|Offset drift (10 A model)
|0.25 A after 10x IPN
|50 – 100 mm2
|400 mm2 or more
|12 mm or more
Table 1: Comparison of key parameters of GO series and magnetic circuit based transducers.
Table 1 shows that many key electrical parameters have been inherited unchanged or slightly improved from the established sensors with a magnetic circuit, whereas others, such as size and insulation, are different, allowing the two transducer families to address quite different markets.
Figure 4: Response time measurement of a GO transducer.
Figure 4 shows a measured response time after a primary current change in 0.3 us. The compact size and absence of magnetic components in the transducer gives a response with very little overshoot and ringing.
The assertion made previously that the GO transducers are not disturbed by external magnetic field will be true if the amplified electrical output of the Hall cells from both sides is the same, since the difference between the two outputs is used. To satisfy this condition:
(i) The sensitivity of the Hall cells on both sides of the primary (and the amplifiers to which they are connected) must be the same; that is, they must be well matched;
(ii) The magnetic field must be the same on both sides of the primary; it must be uniform.
Considering point (i), because the Hall cells and the amplifiers are made with large devices, their matching is excellent. When a uniform external magnetic field is applied to a GO transducer it is almost perfectly rejected.
However, for point (ii) the magnetic fields generated by conductors placed close to the transducer are not uniform and the outputs from the two sides of the primary will not be perfectly rejected. This has been investigated for conductors placed in 4 different positions near a GO transducer; see figure 5. The worst case is position 3 in which the external conductor is aligned with the GO primary. If the external conductor carries 10 A and the measured current is also 10 A the transducer output error due to the external current will be only about 1% of the measured current even with zero distance between the external conductor and the GO. This investigation shows that with a minimum of care in the design of PCB layout, external conductors will have negligible influence on the accuracy of GO series transducers.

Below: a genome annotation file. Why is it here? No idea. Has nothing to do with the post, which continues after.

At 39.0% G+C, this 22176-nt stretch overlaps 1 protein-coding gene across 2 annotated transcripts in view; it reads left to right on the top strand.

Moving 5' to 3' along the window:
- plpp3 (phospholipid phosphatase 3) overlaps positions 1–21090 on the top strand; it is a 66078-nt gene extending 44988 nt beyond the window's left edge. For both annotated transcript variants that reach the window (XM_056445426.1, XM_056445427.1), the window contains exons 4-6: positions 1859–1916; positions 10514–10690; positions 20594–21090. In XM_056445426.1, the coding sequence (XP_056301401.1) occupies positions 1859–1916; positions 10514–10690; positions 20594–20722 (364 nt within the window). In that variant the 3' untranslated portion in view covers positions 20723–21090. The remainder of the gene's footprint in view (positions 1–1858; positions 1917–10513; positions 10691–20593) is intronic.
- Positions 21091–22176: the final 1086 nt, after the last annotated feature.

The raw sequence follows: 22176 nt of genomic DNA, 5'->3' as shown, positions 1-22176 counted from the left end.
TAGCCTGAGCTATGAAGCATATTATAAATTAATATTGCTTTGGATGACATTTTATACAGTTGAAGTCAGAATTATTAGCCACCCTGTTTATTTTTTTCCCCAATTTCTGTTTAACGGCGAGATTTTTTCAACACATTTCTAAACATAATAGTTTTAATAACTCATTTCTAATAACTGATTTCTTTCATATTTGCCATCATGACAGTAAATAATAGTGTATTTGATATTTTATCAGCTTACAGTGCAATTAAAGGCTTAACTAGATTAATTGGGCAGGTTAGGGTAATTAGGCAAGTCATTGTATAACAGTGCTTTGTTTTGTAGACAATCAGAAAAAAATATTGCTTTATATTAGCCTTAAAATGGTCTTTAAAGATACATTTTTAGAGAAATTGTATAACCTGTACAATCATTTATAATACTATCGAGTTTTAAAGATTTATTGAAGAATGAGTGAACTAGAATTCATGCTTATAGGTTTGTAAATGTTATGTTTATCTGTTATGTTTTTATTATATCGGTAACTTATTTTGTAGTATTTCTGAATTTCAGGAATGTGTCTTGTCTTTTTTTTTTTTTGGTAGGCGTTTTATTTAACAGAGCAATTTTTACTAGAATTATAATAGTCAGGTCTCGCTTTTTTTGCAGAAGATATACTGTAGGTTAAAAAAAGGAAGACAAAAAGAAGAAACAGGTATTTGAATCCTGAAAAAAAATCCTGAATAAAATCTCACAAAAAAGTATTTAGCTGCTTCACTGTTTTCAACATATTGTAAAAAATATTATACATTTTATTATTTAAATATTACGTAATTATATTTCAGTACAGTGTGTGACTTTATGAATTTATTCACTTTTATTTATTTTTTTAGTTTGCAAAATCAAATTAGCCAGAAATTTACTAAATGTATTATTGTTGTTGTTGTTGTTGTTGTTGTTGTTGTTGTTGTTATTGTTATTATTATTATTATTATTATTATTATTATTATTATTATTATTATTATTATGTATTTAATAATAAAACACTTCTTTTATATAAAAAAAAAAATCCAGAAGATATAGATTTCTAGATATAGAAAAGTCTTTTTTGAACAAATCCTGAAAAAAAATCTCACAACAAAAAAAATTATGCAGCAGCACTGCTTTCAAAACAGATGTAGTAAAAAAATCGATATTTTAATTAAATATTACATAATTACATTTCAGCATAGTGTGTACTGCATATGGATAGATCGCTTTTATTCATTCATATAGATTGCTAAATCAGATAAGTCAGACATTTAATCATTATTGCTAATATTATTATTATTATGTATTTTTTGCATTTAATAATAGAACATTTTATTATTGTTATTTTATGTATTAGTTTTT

Figure 5: The effect of external conductors on the accuracy of a GO transducer. The error is shown when the currents in the GO primary and the external conductor are the same.
Another important consideration in miniature transducers is the effect of a sudden primary voltage change on the transducer output. This is best handled at the ASIC level. Where internal signal levels are small they are always differential, and changes in their common mode level due to an external transient have little effect. Sensitive nodes can be protected by small grounded screens on the top metal layer. Screening is used only over the small areas where it is needed. This has many advantages over large screens: the top metal layer remains available for interconnect where screens are not needed; the ASIC die is not hidden and damaged parts can be analysed, and there are no Eddy currents which would slow the response time.
Figure 6 shows the effect of a dv/dt of 5kV/us on the output of a 25 A GO (GO 25-SMS). The peak disturbance on the output is 4% of IPN and the recovery time is about 3.6 us.
Figure 6. Response of a GO transducer (GO 25-SMS) after a dv/dt disturbance.
This paper has introduced a new series of miniature, fast and accurate transducers for isolated measurement of AC and DC currents. Some of their electrical parameters are similar to those of transducers with magnetic circuits and others are altered. Different transducers will be suited to different applications and the addition of this series to the LEM catalogue will extend system designers’ possibilities for optimizing their systems with the most efficient cost effective means of isolated current measurement.
Reference 1: David Jobling: New open-loop current transducers with near closed-loop performance. Proceedings of the PCIM Conference, May 2014, page 222-6.